Egypt and Russia plan to use their local currencies in trade transactions amid financial sanctions by the West on Moscow over its invasion of Ukraine.
Egyptian Minister of Trade and Industry Nevine Gamea said that Cairo will adopt a payment mechanism to allow the use of the Russian ruble in trade exchange with Moscow.
"Maritime and air traffic was disrupted due to the [Ukrainian] crisis, along with banking transactions," Gamea said at the St. Petersburg International Economic Forum. "There is a need to find mechanisms for making payments because Egypt needs Russian wheat.”
According to Egyptian official figures, trade exchange between Egypt and Russia rose in 2021 to hit $4.7 billion, a 5.1% increase from $4.5 billion a year earlier.
Egyptian exports to Russia rose by 14.7% in 2021 to reach $591.7 million, up from $515.6 million in 2020, while Russian exports to Egypt increased by 3.9% to hit $4.178 billion.
Russian Minister of Industry and Trade Denis Manturov said Moscow and Cairo agreed to switch to local currencies in mutual settlements. He noted that the volume of Russian-Egyptian trade exchange makes it possible for the two countries to use the ruble and pound in trade transactions.
“This will serve the interest of the Russian and Egyptian economies alike,” Manturov said.
Russian banks were removed from the SWIFT interbank payments system, making it harder for Moscow to pay for imports and receive cash for exports. The penalties have also hindered Egypt’s trade transactions with Russia, a major wheat exporter to the Arab world’s most populous nation. Egypt is the world’s largest wheat importer.
“This agreement is very important as it will facilitate economic transactions and trade exchange between Egypt and Russia amid the US-led Western sanctions on Moscow,” said Yomn el-Hamaky, professor of economics at Cairo-based Ain Shams University.
Hamaky believes that the agreement will help give Egyptian exports a bigger access to the Russian market. She told Al-Monitor by phone, “The Egyptian-Russian trade balance tilts in Russia’s favor and this agreement helps redress this deficit.”
Egypt was the guest country of this year’s St. Petersburg forum, which is dubbed by Moscow as the “Russian Davos,” in a move reflecting the growing relations between Cairo and Moscow.
Addressing the forum via videoconference, Egyptian President Abdel Fattah al-Sisi described Russia as an important partner to Egypt.
“Russia is an important partner to Egypt in various fields, and relations between the two countries are distinguished,” Sisi said. “Egypt and Russia are implementing large and ambitious projects that serve the interests of both countries.”
Egyptian-Russian relations have expanded dramatically since Sisi came to power in 2014. Cairo has bought billions of dollars worth of Russian weapons over the past eight years. Russia is also establishing an industrial zone in the Suez Canal zone, and the two countries are cooperating on upgrading Egypt’s railway network.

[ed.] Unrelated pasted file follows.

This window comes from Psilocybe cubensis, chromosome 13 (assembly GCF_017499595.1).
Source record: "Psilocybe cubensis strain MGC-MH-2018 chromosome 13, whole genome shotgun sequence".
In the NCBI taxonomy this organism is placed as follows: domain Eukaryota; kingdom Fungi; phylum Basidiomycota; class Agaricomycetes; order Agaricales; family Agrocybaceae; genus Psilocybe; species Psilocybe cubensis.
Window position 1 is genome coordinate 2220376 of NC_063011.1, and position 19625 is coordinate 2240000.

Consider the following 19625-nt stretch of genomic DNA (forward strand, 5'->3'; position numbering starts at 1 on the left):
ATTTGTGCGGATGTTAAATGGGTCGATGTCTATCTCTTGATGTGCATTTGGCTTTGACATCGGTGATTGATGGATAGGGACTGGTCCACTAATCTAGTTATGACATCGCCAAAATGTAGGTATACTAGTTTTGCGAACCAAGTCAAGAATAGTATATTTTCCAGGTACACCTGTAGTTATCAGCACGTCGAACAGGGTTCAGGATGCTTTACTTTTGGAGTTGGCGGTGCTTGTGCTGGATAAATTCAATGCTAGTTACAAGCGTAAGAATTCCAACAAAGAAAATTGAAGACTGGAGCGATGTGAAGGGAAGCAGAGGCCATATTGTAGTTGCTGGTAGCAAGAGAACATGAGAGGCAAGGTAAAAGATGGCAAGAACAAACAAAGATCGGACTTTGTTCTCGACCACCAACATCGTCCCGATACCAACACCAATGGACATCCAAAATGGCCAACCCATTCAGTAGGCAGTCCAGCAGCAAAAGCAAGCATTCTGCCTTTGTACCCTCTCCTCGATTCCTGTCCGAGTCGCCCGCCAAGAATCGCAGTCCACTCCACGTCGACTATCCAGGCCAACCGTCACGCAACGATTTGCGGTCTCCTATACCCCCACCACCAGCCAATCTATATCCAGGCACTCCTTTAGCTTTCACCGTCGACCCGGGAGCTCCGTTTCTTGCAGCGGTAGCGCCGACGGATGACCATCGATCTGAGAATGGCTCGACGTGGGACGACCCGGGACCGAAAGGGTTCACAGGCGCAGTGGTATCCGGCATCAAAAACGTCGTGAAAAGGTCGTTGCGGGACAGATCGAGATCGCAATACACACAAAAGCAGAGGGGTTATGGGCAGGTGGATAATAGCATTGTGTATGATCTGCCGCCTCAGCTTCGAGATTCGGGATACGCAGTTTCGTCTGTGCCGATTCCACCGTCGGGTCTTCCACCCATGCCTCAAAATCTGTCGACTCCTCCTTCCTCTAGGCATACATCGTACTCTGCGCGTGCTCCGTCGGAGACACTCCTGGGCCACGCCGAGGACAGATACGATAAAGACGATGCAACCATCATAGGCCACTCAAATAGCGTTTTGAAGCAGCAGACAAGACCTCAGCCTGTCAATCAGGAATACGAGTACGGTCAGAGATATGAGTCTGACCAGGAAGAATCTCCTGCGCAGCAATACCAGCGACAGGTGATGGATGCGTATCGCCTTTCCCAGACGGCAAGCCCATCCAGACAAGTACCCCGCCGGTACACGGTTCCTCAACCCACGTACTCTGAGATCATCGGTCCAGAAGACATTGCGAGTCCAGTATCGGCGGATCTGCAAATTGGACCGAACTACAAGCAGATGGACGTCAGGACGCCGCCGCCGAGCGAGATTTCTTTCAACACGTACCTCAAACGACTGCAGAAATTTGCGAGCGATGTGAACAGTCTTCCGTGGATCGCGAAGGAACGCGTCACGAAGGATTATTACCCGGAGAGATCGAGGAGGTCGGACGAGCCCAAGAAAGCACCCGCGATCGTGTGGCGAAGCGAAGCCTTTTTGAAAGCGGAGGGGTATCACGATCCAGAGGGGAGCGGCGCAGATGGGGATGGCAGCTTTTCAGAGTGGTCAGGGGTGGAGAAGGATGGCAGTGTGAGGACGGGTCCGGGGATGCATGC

Russia is also building Egypt’s first nuclear power plant in Dabaa in the northwestern part of the country at a cost of $25 billion, 85% of which will be funded by Moscow.
In 2018, Egypt and Russia signed a strategic cooperation treaty in 2018 intended to bolster bilateral trade and other ties.
Speaking at the forum, Russian President Vladimir Putin declared the end of the “era of the unipolar world,” accusing the West of seeking to destroy his country’s economy.
“We're normalizing the economic situation. We stabilized the financial markets, banking system and trade system,” Putin said. "We are strong people and can cope with any challenge. Like our ancestors, we will solve any problem, the entire thousand-year history of our country speaks of this.”
But Anas al-Qassas, expert on international and strategic affairs, downplays the strength of the Russian economy.
“Russia seeks to use its potential as a producer of oil, grains, and petrochemicals in an ambitious attempt to create a new economic system,” He told Al-Monitor. “But Putin’s speech is unrealistic and is nothing but a mere attempt to get Russia out of the current crisis.”
Qassas argues that Russia’s gross domestic product (GDP) amounts to $1.8 trillion annually, which accounts for around 3% of the world’s GDP.
“Russia does not have the capability to create a new economic system. The ruble is a weak currency and its performance over the years has been poor and counting on the ruble to create a new economic system or end the domination of the dollar in global trade would be unrealistic,” he added.
Medhat Nafei, economic expert and adviser to the minister of supply and internal trade, is worried that switching to local currencies in trade with Russia will put new pressure on the exchange market in Egypt.
“Egypt’s imports from Russia are worth over $4 billion, while exports are estimated at less than $1 billion. Switching to local currencies will cause a problem for Egypt to provide the ruble for trade transactions, while Russia will not have a problem providing the pound,” he told Al-Monitor over the phone.
He said importers might seek to find other markets if they find it difficult to obtain the ruble for trade transactions with Russia.
Egypt’s net foreign reserves dropped in May to $35.5 billion, down from $37 billion in April. In March, Egypt’s central bank devalued the pound by 14% amid pressure from the Ukraine war on the economy.
Nafei believes that the decision to switch to local currencies in trade with Russia “was a political decision rather than an economic one.”
He concluded, “It was better to find better alternatives to help ease the burden on the exchange market in Egypt," Al-Monitor reports.
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